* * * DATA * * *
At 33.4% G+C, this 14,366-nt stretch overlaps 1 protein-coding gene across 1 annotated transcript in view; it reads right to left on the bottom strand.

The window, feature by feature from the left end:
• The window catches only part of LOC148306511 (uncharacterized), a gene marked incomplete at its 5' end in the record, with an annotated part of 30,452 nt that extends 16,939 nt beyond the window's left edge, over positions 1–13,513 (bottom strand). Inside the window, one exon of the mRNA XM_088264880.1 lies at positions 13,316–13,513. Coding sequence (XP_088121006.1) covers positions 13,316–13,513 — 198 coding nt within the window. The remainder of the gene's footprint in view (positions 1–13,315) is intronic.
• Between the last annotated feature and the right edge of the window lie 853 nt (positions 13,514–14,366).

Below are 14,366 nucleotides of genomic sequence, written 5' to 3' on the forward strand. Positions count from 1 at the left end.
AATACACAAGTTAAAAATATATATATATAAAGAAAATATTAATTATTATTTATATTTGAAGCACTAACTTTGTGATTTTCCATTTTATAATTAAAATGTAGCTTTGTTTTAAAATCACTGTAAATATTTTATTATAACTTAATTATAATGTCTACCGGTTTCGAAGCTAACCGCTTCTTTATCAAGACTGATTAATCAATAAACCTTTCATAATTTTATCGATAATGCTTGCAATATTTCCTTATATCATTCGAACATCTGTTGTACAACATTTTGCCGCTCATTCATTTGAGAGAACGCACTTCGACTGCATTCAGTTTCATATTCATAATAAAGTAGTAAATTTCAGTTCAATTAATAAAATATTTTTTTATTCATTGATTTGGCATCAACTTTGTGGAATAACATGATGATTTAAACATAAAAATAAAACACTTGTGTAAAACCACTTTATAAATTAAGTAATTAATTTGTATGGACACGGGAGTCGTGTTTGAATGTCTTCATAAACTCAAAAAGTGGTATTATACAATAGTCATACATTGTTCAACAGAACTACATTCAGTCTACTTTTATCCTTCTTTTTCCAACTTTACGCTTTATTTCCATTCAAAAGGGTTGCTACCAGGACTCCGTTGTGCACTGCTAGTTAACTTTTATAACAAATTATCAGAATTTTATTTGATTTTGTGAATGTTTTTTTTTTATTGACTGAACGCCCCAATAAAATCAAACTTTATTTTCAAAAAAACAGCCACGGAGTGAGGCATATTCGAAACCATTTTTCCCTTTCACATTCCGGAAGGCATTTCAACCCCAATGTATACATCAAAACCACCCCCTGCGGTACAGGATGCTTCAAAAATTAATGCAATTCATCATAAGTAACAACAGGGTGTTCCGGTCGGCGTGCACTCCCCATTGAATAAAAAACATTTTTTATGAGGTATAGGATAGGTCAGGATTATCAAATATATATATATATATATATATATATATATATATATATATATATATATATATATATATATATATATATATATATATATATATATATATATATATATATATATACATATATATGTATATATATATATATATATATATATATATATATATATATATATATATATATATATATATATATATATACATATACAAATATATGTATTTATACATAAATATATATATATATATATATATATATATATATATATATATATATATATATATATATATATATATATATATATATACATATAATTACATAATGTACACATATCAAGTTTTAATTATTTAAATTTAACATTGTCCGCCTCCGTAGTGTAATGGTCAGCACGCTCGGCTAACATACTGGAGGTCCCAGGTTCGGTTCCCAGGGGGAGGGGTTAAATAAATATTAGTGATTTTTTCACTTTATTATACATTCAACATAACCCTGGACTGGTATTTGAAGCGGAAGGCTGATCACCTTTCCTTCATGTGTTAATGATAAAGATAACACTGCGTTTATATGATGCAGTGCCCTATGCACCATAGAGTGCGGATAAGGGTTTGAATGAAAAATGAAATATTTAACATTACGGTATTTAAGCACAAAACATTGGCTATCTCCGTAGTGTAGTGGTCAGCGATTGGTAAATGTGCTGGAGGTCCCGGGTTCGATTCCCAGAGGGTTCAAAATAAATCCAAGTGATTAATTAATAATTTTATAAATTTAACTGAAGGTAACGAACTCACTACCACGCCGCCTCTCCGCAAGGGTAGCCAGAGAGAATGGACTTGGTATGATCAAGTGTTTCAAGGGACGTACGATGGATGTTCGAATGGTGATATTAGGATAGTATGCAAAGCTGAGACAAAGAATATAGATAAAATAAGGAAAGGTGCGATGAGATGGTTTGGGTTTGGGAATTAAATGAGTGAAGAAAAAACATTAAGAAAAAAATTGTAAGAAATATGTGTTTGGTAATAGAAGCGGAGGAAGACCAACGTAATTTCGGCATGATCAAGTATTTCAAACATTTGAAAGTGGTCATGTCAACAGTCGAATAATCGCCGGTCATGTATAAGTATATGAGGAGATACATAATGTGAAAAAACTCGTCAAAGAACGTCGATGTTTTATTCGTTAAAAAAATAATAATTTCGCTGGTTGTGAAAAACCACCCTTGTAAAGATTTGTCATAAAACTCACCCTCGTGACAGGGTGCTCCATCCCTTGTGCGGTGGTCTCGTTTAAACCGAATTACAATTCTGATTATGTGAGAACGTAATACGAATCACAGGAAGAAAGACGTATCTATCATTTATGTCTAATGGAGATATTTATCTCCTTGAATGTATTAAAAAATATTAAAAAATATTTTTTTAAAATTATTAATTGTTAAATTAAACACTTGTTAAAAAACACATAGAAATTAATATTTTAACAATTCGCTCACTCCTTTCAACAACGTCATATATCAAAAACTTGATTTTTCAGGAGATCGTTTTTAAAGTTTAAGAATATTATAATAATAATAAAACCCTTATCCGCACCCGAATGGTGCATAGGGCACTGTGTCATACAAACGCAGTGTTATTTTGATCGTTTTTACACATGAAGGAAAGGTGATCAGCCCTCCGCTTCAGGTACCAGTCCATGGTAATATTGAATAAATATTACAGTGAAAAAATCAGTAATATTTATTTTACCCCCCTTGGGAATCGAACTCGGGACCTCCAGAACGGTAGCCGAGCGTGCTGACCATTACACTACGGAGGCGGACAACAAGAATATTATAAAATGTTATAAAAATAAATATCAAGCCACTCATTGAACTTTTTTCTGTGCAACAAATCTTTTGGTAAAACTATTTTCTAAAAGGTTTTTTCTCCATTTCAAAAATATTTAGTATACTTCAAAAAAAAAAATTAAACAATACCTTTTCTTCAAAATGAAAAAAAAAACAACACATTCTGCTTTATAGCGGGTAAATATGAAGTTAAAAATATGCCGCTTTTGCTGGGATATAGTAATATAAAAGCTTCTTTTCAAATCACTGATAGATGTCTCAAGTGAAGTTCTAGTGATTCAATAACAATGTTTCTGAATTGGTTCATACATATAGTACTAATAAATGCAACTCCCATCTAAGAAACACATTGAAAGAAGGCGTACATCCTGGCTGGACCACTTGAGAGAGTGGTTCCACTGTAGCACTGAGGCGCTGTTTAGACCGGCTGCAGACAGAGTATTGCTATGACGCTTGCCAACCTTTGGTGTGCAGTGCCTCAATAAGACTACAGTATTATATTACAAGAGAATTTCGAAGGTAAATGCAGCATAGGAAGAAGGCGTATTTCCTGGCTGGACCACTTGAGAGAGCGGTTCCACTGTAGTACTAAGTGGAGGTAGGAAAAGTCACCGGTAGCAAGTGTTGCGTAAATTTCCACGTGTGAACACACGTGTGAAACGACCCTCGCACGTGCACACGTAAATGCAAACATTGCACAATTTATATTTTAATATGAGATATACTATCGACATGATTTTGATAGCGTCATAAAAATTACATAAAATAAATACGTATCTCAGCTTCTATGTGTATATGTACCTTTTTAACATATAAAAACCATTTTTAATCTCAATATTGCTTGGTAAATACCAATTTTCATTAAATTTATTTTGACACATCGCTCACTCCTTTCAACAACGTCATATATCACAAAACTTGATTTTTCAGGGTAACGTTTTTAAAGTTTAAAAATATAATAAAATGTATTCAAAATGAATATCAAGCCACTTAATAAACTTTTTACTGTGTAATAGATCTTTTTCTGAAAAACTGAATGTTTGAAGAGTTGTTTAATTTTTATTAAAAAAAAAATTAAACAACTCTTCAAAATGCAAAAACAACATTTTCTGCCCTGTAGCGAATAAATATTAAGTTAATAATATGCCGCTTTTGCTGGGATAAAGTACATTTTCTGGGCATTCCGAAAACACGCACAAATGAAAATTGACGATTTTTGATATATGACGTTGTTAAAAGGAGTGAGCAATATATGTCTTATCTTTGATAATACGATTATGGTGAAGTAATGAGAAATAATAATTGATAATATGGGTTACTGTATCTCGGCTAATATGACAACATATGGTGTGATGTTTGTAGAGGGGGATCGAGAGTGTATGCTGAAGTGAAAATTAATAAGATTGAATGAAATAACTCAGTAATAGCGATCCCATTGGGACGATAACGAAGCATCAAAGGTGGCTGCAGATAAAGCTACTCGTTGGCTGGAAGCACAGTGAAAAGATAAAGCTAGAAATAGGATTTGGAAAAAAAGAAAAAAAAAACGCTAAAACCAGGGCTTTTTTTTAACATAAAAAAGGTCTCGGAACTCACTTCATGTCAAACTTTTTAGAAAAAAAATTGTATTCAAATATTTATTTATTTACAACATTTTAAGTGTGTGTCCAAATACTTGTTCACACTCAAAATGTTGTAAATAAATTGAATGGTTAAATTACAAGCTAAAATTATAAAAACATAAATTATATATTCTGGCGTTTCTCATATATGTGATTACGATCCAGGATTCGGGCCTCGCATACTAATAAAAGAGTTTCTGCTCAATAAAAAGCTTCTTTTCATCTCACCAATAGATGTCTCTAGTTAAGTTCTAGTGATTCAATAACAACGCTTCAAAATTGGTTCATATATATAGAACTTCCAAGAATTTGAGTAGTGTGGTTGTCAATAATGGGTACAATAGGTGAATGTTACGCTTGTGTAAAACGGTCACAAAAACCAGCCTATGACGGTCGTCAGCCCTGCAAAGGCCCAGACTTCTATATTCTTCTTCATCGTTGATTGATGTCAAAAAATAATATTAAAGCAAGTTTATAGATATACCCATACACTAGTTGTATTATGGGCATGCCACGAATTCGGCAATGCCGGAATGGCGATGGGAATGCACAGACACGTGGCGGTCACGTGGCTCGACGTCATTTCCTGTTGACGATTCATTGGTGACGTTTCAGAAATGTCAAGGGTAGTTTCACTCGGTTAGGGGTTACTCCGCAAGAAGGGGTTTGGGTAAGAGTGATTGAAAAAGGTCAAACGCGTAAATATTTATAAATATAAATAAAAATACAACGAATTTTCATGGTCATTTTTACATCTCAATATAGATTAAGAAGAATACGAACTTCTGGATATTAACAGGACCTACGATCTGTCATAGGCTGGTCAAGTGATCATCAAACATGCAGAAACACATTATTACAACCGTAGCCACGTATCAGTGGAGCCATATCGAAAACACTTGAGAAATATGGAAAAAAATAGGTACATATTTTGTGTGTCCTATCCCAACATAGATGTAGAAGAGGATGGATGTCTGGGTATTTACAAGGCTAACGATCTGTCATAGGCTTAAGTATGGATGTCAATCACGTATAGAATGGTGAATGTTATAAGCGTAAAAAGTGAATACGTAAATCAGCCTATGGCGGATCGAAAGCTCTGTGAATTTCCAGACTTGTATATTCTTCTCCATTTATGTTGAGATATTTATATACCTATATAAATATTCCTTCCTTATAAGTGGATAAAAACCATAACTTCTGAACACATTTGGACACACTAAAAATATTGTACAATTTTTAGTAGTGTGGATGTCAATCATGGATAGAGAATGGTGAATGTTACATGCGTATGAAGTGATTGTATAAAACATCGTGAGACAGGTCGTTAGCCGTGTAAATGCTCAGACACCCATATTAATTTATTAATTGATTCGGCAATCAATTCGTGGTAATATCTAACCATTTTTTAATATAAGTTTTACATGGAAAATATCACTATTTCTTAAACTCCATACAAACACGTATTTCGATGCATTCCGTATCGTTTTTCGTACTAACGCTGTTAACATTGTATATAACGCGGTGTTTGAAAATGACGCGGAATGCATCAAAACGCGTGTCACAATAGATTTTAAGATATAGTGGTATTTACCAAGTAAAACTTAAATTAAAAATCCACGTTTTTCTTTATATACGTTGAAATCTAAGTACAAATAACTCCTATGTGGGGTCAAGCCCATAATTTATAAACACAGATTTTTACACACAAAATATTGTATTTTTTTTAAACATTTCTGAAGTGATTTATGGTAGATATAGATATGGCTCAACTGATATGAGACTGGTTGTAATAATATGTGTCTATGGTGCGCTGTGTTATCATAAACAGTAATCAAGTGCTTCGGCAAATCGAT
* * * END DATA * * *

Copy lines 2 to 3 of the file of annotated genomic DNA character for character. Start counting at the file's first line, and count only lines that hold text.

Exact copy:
The window, feature by feature from the left end:
• The window catches only part of LOC148306511 (uncharacterized), a gene marked incomplete at its 5' end in the record, with an annotated part of 30,452 nt that extends 16,939 nt beyond the window's left edge, over positions 1–13,513 (bottom strand). Inside the window, one exon of the mRNA XM_088264880.1 lies at positions 13,316–13,513. Coding sequence (XP_088121006.1) covers positions 13,316–13,513 — 198 coding nt within the window. The remainder of the gene's footprint in view (positions 1–13,315) is intronic.